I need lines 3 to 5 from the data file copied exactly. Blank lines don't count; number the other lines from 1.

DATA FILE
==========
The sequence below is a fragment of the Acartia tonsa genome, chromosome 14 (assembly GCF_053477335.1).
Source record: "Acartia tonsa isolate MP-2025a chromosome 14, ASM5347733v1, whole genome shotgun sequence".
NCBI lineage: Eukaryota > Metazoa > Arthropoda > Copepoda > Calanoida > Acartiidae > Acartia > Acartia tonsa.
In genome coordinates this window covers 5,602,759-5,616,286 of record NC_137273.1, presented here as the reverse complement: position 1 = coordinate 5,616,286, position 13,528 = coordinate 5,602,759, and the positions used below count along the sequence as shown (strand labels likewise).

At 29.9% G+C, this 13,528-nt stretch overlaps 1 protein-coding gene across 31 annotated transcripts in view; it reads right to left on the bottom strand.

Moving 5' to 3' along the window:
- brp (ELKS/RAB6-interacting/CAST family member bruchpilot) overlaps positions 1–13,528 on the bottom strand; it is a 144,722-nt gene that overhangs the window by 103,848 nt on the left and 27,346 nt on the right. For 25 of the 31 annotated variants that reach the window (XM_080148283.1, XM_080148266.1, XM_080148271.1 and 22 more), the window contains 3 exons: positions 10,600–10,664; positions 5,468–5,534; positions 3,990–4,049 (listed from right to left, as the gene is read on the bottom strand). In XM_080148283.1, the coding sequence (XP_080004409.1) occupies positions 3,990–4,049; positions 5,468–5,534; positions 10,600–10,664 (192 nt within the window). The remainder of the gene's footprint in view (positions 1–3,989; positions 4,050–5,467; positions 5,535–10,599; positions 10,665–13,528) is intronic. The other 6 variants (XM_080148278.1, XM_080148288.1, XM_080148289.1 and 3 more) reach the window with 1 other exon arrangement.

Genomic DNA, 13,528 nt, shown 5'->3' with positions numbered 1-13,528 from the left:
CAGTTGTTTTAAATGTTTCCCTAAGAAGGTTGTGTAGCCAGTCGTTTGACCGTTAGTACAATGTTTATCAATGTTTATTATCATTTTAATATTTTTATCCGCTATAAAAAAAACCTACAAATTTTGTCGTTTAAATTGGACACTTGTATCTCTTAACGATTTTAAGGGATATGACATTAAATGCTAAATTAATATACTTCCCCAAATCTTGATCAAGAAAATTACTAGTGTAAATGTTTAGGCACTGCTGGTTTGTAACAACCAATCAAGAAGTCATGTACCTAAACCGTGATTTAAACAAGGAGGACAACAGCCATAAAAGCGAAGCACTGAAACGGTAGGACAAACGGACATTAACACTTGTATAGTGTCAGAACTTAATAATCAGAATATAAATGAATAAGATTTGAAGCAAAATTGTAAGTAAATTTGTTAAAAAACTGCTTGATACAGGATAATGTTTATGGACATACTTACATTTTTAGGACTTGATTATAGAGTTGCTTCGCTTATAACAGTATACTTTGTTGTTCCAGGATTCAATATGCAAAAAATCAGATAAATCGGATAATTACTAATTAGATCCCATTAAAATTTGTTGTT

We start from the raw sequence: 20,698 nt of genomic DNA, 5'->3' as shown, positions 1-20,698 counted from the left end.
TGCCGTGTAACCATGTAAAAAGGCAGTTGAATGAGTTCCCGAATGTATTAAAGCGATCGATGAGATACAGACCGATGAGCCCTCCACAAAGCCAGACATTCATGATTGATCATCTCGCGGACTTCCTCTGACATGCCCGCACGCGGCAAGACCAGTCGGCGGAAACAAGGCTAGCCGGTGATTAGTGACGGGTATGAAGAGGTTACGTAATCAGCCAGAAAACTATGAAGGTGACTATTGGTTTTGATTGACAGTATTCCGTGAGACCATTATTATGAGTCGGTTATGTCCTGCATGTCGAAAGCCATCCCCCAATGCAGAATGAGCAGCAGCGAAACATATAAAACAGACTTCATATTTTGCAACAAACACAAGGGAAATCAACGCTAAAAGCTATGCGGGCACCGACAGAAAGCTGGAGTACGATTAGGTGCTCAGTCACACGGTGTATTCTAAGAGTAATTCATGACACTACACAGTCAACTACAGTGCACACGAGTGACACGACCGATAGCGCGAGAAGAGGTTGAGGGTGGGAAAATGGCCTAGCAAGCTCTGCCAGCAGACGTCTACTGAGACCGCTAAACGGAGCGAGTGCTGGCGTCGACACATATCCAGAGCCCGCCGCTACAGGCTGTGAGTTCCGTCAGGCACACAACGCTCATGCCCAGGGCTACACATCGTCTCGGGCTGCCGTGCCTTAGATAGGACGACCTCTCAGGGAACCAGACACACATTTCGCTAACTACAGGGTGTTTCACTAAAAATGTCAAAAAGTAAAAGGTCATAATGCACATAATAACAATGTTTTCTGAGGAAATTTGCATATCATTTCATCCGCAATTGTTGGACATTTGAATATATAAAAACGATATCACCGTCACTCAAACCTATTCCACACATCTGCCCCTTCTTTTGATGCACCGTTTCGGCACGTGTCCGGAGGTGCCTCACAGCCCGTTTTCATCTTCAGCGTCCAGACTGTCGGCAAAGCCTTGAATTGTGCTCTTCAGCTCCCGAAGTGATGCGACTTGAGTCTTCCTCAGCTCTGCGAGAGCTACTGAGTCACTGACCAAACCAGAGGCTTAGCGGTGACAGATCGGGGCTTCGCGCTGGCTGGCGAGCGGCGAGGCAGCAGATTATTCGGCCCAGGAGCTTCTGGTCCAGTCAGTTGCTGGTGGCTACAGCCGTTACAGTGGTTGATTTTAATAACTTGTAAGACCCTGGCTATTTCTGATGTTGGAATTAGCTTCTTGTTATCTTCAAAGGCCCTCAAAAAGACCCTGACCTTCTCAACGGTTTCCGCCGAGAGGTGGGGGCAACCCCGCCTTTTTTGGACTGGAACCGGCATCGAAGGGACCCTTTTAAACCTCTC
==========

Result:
NCBI lineage: Eukaryota > Metazoa > Arthropoda > Copepoda > Calanoida > Acartiidae > Acartia > Acartia tonsa.
In genome coordinates this window covers 5,602,759-5,616,286 of record NC_137273.1, presented here as the reverse complement: position 1 = coordinate 5,616,286, position 13,528 = coordinate 5,602,759, and the positions used below count along the sequence as shown (strand labels likewise).

At 29.9% G+C, this 13,528-nt stretch overlaps 1 protein-coding gene across 31 annotated transcripts in view; it reads right to left on the bottom strand.